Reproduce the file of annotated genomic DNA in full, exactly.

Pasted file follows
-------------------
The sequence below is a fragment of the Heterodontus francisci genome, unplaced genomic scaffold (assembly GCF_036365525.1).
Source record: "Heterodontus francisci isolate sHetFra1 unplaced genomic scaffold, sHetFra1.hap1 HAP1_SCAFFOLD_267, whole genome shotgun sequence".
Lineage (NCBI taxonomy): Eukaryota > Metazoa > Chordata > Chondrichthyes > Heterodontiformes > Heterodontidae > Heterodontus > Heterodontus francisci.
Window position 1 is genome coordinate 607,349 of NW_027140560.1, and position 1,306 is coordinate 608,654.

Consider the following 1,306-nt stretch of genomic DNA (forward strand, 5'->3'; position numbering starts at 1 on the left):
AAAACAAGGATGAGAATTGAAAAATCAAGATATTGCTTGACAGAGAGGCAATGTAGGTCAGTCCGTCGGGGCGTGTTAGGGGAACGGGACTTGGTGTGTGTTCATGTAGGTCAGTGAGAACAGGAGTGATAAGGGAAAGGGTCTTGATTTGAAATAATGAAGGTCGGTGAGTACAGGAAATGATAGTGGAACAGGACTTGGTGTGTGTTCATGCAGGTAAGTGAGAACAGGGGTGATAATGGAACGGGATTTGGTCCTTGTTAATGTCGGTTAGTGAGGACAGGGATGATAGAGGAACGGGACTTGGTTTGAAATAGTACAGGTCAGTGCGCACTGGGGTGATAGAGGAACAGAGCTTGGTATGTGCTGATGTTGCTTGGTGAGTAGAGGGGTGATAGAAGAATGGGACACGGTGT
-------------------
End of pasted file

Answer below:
The sequence below is a fragment of the Heterodontus francisci genome, unplaced genomic scaffold (assembly GCF_036365525.1).
Source record: "Heterodontus francisci isolate sHetFra1 unplaced genomic scaffold, sHetFra1.hap1 HAP1_SCAFFOLD_267, whole genome shotgun sequence".
Lineage (NCBI taxonomy): Eukaryota > Metazoa > Chordata > Chondrichthyes > Heterodontiformes > Heterodontidae > Heterodontus > Heterodontus francisci.
Window position 1 is genome coordinate 607,349 of NW_027140560.1, and position 1,306 is coordinate 608,654.

Consider the following 1,306-nt stretch of genomic DNA (forward strand, 5'->3'; position numbering starts at 1 on the left):
AAAACAAGGATGAGAATTGAAAAATCAAGATATTGCTTGACAGAGAGGCAATGTAGGTCAGTCCGTCGGGGCGTGTTAGGGGAACGGGACTTGGTGTGTGTTCATGTAGGTCAGTGAGAACAGGAGTGATAAGGGAAAGGGTCTTGATTTGAAATAATGAAGGTCGGTGAGTACAGGAAATGATAGTGGAACAGGACTTGGTGTGTGTTCATGCAGGTAAGTGAGAACAGGGGTGATAATGGAACGGGATTTGGTCCTTGTTAATGTCGGTTAGTGAGGACAGGGATGATAGAGGAACGGGACTTGGTTTGAAATAGTACAGGTCAGTGCGCACTGGGGTGATAGAGGAACAGAGCTTGGTATGTGCTGATGTTGCTTGGTGAGTAGAGGGGTGATAGAAGAATGGGACACGGTGT